Tuesday, 24 November 2009

Mental Health Services for Children in Wales

The Wales Audit Office have today published a report on Child and Adolescent Mental Health Services in Wales(CAMHS), which to those of us that work in the field of Children's Social Care do not find particularly surprising. Many of us as Lead Members in the field have long complained of inadequate funding from the NHS Trusts/LHB's in Wales towards children's continuing healthcare. Many children in Wales are having to be cared for away from home in expensive private placements because local authorities do not have the therapeutic services to deal with their complex needs in house or in county. The WAO Press Release is reproduced below:

Mental health services in Wales are still failing many children and young people, despite some improvement in recent years. That is the conclusion of a report published jointly today by Healthcare Inspectorate Wales, the Wales Audit Office, Estyn, and Care and Social Services Inspectorate Wales.

The report acknowledges the recent improvements that have been made. These include new funding streams to develop parenting and family intervention services, expanding school based counselling and the introduction of primary mental health workers who support professionals, such as GPs and school nurses, working with children and young people.

However, it highlights the barriers that are currently preventing further improvement – such as the way services are planned and provided, and issues around workforce development, staff training and performance management. The report makes 16 recommendations to the Assembly Government, health boards and local authorities in Wales.

The report highlights that there is too much variation across Wales in the availability and quality services. For example:

1. Unlike other parts of the UK there are no specialist mental health services in the community for children under five;
2. In parts of Wales some groups of young people do not have access to the specialist mental health services that are in place ;
3. Specialist community services, including services for young people with eating disorders are too variable;
4. Transition arrangements for the transfer of young people to adult services when they get older are not good enough;
5. Services are often not child friendly and many children and young people are not involved enough in planning their care;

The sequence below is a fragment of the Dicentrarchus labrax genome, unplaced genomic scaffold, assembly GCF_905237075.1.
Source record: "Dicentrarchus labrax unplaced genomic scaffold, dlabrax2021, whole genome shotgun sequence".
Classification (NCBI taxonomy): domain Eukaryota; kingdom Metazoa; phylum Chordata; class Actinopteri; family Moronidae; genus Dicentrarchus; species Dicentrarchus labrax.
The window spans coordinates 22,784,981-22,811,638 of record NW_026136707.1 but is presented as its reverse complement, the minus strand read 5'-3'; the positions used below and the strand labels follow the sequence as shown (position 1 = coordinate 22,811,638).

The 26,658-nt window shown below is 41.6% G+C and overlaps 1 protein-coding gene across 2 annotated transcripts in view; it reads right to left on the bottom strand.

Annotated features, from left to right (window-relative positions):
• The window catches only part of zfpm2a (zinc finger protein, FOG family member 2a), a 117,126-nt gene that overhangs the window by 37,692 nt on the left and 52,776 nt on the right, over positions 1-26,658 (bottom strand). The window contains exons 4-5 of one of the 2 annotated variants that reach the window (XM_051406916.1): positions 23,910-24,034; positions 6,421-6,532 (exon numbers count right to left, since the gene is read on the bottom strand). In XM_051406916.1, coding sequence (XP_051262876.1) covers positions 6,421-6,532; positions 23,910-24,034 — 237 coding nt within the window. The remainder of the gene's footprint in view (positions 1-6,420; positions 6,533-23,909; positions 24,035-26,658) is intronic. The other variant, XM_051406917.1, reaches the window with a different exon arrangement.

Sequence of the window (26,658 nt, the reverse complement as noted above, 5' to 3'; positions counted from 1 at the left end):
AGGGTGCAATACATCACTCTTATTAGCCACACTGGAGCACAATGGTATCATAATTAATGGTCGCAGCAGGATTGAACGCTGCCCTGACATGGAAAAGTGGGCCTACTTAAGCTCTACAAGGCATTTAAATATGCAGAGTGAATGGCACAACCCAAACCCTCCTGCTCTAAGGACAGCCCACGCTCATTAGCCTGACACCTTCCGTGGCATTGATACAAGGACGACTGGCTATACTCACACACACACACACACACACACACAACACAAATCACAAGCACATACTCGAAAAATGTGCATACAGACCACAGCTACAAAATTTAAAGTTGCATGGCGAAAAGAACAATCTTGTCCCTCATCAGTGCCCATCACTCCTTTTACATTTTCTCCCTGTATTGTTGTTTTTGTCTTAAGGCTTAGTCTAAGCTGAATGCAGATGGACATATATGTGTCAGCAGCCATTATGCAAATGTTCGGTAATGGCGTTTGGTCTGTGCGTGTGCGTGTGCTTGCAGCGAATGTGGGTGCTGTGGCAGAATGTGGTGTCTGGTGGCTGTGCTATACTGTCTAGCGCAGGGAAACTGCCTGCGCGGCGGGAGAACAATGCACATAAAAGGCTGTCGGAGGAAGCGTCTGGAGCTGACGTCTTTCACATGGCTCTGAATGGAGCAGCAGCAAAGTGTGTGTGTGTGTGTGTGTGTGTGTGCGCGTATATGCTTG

6. The access to care and support for young people varies substantially across localities in Wales;
7. A number of practices are putting children at risk including placing significant numbers of children inappropriately, on paediatric or adult mental health wards.

The report also states that it is unclear how policy should be implemented, with only limited support and guidance provided by the Assembly Government to organisations arranging and providing services locally. The overall approach to planning and providing services is one of assessing whether a child or young person’s needs meet a service’s criteria, rather than building services around the specific needs of the individual. And joint working between the health, local authority and voluntary sectors is very variable, resulting in some children and young people receiving services that are poorly co-ordinated.

The report’s recommendations call for:

a. The Assembly Government to develop an action plan within six months of the report being published to address the issues identified around the availability and quality of services.
b. Health Boards and Local authorities to develop local multi agency plans for implementing the priorities and targets in the national action plan.
c. The Assembly Government to commission the development of information for children, young people and their parents on their rights relating to child and adolescent mental health services and what they should expect from these services.
d. The Assembly Government and other public bodies to introduce effective arrangements for managing and scrutinising performance, ensuring results are widely available

I just wonder whether the WAG Action Plan when produced will follow the usual route of passing the buck onto Local Authorities to implement without the resources to go with the costs of implementation.

Ministerial Statement by Edwina Hart
This report makes some important points and, during the time period it covers, identified a number of areas where improvement was necessary. In comparison with many reports, however, a lengthy period has now elapsed since the field work was conducted and the final text produced. As a result, the key recommendations contained within it have already formed the basis of government policy in this area for some time. This written statement therefore concentrates on the actions already taken, and the changed position which has resulted, since the position outlined in the report.

The mapping of Child and adolescent mental health services (CAMHS) by Durham University in late 2008 and 2009 shows that, waiting times for specialist CAMHS have fallen by 9% since November 2007. Of new cases seen, 90% were seen within the 16 week target for treatment. Total staffing rose by 10% and the number of specialist CAMHS nurses has increased by 15% and clinical psychology has increased by 56%.
The number of doctors has increased by 8%. Total numbers of Primary Mental Health Workers rose from 27.3 whole time equivalents to 40.08 whole time equivalents, an increase of 47%. Training courses have been provided for front line services by Primary Mental Health Workers in Wales.

This year, I launched our National Action Plan to Reduce Suicide and Self Harm in Wales called Talk to Me. The National Action Plan outlines the challenges and priorities and how organisations, working together, will deal

1 comment:

Plaid Gwersyllt said...

Also blog by Valleys Mam on the same subject